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Harry Woolf, Baron Woolf

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Harry Woolf, Baron Woolf

The Right Honourable
The Lord Woolf
CH PC FBA FMedSci
Harry Woolf, Baron Woolf, 2015
Lord Chief Justice of England and Wales
In office
6 June 2000 – 2005
Deputy Lord Judge
Preceded by The Lord Bingham of Cornhill
Succeeded by The Lord Phillips of Worth Matravers
Master of the Rolls
In office
4 June 1996 – 6 June 2000
Preceded by The Lord Bingham of Cornhill
Succeeded by The Lord Phillips of Worth Matravers
Lord of Appeal in Ordinary
In office
1 October 1992 – 4 June 1996
Preceded by The Lord Ackner
Succeeded by The Lord Hutton
Personal details
Born (1933-05-02) 2 May 1933
Newcastle, United Kingdom
Nationality British
Spouse(s) Marguerite Sassoon
Children 3
Alma mater University College London
Occupation Lawyer

Harry Kenneth Woolf, Baron Woolf, CH, PC, FBA, FMedSci (Chinese: 伍爾夫; born 2 May 1933), was Master of the Rolls from 1996 until 2000 and Lord Chief Justice of England and Wales from 2000 until 2005. The Constitutional Reform Act 2005 made him the first Lord Chief Justice to be President of the Courts of England and Wales. He has been a non-permanent judge of the Court of Final Appeal of Hong Kong since 2003.

Contents

  • Early life 1
  • Legal career 2
  • Selected judgments 3
  • Personal life 4
  • Arms 5
  • References 6
  • Sources 7
  • External links 8

Early life

Woolf was born in Newcastle-upon-Tyne, England, on 2 May 1933, to Alexander Susman Woolf and his wife Leah (née Cussins). His grandfather Harry was a naturalised Briton of Polish or Russian Jewish origins. His father had been a fine art dealer, but was persuaded to run his own building business instead by his wife. They had four children, but their first child died, and his mother was protective of the three surviving children. Woolf lived in Newcastle-upon-Tyne until he was about five years old, when his family moved to Glasgow, Scotland and he then went to Fettes College, an Edinburgh public school, where he mostly enjoyed his time and had supportive friends.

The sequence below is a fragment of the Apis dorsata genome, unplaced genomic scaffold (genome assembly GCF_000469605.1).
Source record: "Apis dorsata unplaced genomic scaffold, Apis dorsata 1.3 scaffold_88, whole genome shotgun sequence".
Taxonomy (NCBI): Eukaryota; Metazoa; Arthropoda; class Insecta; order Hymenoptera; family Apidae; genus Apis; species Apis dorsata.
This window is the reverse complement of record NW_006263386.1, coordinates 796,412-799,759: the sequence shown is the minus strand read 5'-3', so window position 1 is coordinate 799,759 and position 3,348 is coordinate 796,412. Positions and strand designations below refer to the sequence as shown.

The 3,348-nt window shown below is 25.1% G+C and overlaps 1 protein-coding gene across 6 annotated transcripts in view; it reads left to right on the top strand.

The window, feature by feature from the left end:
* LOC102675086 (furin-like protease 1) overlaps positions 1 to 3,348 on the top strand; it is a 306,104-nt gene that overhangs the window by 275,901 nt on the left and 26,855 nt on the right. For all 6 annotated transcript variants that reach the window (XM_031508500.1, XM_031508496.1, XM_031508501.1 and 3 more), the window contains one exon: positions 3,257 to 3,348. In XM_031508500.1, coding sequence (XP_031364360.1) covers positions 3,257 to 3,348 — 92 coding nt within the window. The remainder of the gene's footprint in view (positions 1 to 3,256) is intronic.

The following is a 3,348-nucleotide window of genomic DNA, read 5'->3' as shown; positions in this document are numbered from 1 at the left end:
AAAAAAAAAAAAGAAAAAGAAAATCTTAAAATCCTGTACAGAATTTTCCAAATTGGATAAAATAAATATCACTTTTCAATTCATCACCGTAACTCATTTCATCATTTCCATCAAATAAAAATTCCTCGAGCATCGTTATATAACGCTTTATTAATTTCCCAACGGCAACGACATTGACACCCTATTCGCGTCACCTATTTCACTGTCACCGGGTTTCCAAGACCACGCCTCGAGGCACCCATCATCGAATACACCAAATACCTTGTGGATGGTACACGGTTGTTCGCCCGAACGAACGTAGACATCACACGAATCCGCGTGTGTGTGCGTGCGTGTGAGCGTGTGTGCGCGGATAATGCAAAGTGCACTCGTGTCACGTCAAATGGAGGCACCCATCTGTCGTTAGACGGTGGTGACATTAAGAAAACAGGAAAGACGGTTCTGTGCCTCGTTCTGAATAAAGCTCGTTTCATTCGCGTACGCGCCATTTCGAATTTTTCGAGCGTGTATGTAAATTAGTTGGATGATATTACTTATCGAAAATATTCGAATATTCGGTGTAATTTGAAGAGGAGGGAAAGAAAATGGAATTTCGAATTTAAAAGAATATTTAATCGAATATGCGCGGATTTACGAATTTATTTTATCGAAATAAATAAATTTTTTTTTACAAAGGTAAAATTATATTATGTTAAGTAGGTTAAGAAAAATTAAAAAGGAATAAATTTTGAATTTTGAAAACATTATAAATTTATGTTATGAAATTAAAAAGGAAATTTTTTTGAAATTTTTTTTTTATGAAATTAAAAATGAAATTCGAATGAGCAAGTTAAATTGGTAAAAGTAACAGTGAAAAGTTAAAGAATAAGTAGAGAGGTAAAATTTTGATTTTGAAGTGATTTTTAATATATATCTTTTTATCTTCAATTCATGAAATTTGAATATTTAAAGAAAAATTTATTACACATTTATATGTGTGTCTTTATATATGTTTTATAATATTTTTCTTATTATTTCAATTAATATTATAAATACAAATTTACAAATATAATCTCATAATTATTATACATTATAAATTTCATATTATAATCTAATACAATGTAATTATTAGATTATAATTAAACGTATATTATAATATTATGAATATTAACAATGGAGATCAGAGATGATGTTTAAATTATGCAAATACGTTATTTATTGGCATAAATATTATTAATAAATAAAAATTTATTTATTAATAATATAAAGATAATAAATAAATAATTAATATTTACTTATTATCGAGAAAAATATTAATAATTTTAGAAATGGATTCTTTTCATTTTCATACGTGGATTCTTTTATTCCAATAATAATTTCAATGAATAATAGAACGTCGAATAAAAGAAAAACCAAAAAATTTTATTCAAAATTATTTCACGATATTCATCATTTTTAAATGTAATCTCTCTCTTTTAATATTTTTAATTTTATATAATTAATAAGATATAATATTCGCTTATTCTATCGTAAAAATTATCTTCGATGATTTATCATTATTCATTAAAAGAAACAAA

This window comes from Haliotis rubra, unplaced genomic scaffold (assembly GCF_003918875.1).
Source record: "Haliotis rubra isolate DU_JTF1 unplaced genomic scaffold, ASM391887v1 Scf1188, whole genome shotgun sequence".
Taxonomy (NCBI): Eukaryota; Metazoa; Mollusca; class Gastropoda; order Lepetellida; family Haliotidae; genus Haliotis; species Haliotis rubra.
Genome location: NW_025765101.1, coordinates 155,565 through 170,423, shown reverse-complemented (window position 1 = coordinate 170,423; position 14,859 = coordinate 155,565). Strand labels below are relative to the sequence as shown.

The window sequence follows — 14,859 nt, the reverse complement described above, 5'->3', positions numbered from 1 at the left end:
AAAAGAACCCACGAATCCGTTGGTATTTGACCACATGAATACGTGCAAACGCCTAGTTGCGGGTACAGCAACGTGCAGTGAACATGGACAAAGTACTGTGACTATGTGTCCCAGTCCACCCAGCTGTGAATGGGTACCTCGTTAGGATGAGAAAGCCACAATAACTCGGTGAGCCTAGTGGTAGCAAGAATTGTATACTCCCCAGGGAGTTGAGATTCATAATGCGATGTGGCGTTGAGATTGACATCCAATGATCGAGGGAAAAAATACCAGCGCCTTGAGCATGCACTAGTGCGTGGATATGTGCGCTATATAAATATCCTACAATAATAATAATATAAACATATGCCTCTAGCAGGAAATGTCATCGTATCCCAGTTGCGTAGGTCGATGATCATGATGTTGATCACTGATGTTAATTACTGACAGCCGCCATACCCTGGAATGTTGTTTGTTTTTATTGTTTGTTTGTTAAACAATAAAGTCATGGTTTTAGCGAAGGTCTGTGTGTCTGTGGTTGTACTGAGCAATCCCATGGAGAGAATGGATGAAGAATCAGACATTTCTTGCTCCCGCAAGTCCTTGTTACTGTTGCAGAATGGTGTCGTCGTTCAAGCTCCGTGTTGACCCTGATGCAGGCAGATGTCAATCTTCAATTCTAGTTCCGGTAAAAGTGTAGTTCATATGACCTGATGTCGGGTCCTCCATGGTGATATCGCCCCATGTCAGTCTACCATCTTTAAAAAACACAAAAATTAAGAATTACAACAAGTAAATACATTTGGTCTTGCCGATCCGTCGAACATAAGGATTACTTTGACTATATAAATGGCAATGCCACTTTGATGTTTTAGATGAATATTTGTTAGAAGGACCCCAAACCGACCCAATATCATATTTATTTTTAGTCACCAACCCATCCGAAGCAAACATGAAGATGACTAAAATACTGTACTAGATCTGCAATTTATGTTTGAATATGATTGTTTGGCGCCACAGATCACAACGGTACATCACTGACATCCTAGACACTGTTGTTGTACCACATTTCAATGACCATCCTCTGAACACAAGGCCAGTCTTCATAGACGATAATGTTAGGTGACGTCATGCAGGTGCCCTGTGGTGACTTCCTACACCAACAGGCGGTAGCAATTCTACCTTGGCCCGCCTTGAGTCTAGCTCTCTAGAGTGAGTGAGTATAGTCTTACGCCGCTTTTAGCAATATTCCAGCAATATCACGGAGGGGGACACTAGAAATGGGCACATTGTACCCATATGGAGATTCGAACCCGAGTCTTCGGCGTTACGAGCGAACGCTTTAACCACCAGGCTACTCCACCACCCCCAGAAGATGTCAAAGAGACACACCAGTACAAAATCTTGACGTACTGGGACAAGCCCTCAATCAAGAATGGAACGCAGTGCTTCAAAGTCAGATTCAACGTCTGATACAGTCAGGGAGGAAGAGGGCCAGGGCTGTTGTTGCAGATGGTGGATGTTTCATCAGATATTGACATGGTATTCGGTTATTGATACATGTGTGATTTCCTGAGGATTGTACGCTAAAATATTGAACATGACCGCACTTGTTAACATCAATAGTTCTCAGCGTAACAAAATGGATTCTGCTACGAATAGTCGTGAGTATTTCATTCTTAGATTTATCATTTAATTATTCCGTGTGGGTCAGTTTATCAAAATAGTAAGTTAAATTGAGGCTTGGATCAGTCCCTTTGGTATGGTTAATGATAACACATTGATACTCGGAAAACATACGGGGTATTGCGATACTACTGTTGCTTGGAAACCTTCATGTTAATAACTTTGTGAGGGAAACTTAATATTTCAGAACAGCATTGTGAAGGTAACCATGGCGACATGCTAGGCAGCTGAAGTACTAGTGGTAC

Woolf formed much of his sense of justice and fairness from his experiences at Fettes College. On one occasion while combing his hair, Woolf leaned into a neighbouring dormitory cubicle to use the mirror. A prefect reported this as the school had strict rules about being in other pupils' cubicles, but Woolf felt that he had not broken the rules because he did not have his feet inside the cubicle at the time. He appealed for fairness, but his housemaster, who had been in the army, increased Woolf's punishment from six strikes of the cane to eight.[1]

Woolf had read books about lawyers and wanted to be a barrister. His housemaster told him that this was not a suitable career-choice for him because he had a stutter, but this only made Woolf more determined in his vocation. His A level results gained him a place at the University of Cambridge; however, he studied law at University College London (UCL) instead as a consequence of his parents' move to London at about that time.[1]

Legal career

Woolf chose to be a barrister in 1955 and started working on the Oxford circuit. He became Junior Counsel to the Inland Revenue (Common Law) from 1973–74, and was First Treasury Counsel (Common Law) from 1974–79. In 1979, aged 45, he was appointed as a Queen's Bench Division High Court judge.[1]

He was promoted to Lord Justice of Appeal and was made a member of Her Majesty's Most Honourable Privy Council (PC) in 1986.

Lord Justice Woolf was appointed to hold a five-month public inquiry with Her Majesty's Chief Inspector of Prisons, Judge Stephen Tumim, into the prison disturbances at Strangeways prison, Manchester and other prisons between 11 June on 31 October 1990. His inquiry sent letters to every prisoner and prison officer in the country. The Woolf Report, quoting many of the 1700 replies, was published on 25 February 1991, and blamed the loss of control of the Strangeways prison on the prison officers abandoning the gates outside the chapel, which "effectively handed the prison to the prisoners". More fundamentally, however, Sir Harry blamed the "intolerable" conditions inside Strangeways in the months leading up to the riots and a "combination of errors" by the prison staff and Prison Service management as a central contributing factor. Finally, he blamed the failure of successive governments to "provide the resources to the Prison Service which were needed to enable the Service to provide for an increased prison population in a humane manner". Woolf recommended major reform of the Prison Service, and made 12 key recommendations with 204 accompanying proposals. He subsequently became patron of the Rehabilitation for Addicted Prisoners Trust and an Ambassador for the Prison Advice and Care Trust.

Woolf LJ was appointed a Law Lord in 1 October 1992, being created a life peer as Baron Woolf, of Barnes in the London Borough of Richmond.[2] However Woolf gave few judgments on the Appellate Committee, being promoted Master of the Rolls from 4 June 1996[3] until 6 June 2000, when he finally succeeded Lord Bingham of Cornhill as Lord Chief Justice.[4]